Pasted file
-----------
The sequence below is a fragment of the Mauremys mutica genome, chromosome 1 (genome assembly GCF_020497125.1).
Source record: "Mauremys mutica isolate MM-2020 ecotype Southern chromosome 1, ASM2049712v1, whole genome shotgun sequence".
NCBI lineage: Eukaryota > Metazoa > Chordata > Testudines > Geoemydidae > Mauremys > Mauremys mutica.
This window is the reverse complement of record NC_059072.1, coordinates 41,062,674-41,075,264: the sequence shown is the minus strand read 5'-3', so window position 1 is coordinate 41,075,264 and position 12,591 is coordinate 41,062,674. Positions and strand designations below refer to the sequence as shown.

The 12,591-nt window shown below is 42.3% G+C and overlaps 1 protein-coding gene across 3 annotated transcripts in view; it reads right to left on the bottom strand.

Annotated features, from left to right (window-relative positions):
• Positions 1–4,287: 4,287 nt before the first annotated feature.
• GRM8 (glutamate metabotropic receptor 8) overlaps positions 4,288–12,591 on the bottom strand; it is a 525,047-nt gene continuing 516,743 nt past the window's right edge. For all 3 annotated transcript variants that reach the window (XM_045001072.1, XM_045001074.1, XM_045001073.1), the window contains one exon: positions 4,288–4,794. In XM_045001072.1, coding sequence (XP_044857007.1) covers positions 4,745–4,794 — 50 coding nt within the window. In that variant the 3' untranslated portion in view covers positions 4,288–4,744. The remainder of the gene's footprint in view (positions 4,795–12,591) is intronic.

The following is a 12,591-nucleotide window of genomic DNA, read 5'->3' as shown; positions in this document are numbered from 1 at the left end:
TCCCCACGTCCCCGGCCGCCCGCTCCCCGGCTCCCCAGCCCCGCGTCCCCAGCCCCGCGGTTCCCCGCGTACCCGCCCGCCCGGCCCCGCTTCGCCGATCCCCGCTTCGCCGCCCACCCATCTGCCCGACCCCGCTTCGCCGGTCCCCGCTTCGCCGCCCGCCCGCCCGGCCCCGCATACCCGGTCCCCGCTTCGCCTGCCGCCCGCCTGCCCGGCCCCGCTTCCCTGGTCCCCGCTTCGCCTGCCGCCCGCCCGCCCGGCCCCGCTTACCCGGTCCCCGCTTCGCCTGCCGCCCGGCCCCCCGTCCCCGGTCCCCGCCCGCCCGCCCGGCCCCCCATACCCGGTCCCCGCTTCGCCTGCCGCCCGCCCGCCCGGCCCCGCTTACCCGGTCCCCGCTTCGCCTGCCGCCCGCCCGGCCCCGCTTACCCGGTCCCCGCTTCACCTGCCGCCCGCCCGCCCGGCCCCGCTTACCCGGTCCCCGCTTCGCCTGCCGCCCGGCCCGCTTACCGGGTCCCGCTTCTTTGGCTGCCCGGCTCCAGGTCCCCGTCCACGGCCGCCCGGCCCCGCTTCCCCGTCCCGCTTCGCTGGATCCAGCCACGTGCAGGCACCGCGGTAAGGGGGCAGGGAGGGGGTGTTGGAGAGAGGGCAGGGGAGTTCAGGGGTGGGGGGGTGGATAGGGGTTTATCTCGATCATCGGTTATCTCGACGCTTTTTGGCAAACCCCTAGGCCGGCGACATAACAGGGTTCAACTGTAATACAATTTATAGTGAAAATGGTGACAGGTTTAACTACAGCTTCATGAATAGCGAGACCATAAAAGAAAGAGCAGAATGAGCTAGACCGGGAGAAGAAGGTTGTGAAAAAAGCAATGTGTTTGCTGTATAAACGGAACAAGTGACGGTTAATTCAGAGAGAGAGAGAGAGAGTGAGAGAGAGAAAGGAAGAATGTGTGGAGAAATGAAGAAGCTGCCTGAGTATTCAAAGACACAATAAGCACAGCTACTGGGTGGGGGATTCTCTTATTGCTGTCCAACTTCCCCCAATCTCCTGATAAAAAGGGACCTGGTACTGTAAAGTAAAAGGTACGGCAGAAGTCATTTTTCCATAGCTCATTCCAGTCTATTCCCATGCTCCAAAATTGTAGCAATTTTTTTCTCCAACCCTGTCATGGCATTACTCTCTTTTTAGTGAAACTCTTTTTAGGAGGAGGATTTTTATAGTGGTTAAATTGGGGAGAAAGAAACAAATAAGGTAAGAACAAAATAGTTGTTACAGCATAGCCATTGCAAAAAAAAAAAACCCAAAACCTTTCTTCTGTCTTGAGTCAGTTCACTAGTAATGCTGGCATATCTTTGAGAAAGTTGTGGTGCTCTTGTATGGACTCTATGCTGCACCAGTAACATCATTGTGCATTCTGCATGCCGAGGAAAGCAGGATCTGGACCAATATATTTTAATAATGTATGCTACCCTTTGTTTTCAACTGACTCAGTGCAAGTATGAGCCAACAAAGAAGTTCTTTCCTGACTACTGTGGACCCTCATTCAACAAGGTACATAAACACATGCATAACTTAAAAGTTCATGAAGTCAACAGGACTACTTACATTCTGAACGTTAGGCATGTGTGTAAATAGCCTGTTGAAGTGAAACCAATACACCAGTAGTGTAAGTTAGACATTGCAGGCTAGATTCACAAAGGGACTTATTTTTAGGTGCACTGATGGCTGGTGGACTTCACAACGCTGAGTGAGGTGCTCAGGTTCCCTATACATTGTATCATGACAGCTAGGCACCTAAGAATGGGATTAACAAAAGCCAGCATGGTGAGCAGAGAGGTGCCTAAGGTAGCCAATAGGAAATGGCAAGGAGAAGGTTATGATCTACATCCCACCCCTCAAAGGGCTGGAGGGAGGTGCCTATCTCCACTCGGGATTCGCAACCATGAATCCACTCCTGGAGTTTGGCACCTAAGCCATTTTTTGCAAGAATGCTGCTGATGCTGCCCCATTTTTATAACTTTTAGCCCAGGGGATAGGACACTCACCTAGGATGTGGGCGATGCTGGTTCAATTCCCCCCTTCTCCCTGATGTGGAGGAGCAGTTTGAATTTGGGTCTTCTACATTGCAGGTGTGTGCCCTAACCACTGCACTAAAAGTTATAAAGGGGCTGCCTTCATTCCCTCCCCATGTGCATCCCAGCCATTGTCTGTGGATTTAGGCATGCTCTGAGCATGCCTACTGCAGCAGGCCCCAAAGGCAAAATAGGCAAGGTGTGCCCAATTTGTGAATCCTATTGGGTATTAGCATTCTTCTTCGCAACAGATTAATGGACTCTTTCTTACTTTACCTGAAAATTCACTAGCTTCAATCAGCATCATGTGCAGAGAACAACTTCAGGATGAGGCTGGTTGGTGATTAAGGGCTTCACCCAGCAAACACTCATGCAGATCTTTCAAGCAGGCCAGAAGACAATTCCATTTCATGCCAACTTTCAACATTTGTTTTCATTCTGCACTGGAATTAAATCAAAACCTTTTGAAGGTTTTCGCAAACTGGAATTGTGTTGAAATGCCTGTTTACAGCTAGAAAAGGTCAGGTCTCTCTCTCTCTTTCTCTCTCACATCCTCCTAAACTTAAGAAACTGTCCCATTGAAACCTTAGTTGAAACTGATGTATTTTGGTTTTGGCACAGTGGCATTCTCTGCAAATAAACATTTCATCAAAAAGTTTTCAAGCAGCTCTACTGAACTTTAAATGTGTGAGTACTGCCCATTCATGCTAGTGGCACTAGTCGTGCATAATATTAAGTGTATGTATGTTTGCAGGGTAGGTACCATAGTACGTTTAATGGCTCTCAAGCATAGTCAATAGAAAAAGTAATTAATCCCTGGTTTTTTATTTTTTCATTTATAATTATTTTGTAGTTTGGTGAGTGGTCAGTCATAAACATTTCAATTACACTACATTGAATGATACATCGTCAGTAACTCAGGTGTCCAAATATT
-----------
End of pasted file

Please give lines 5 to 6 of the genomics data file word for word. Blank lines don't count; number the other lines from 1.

The 12,591-nt window shown below is 42.3% G+C and overlaps 1 protein-coding gene across 3 annotated transcripts in view; it reads right to left on the bottom strand.

Annotated features, from left to right (window-relative positions):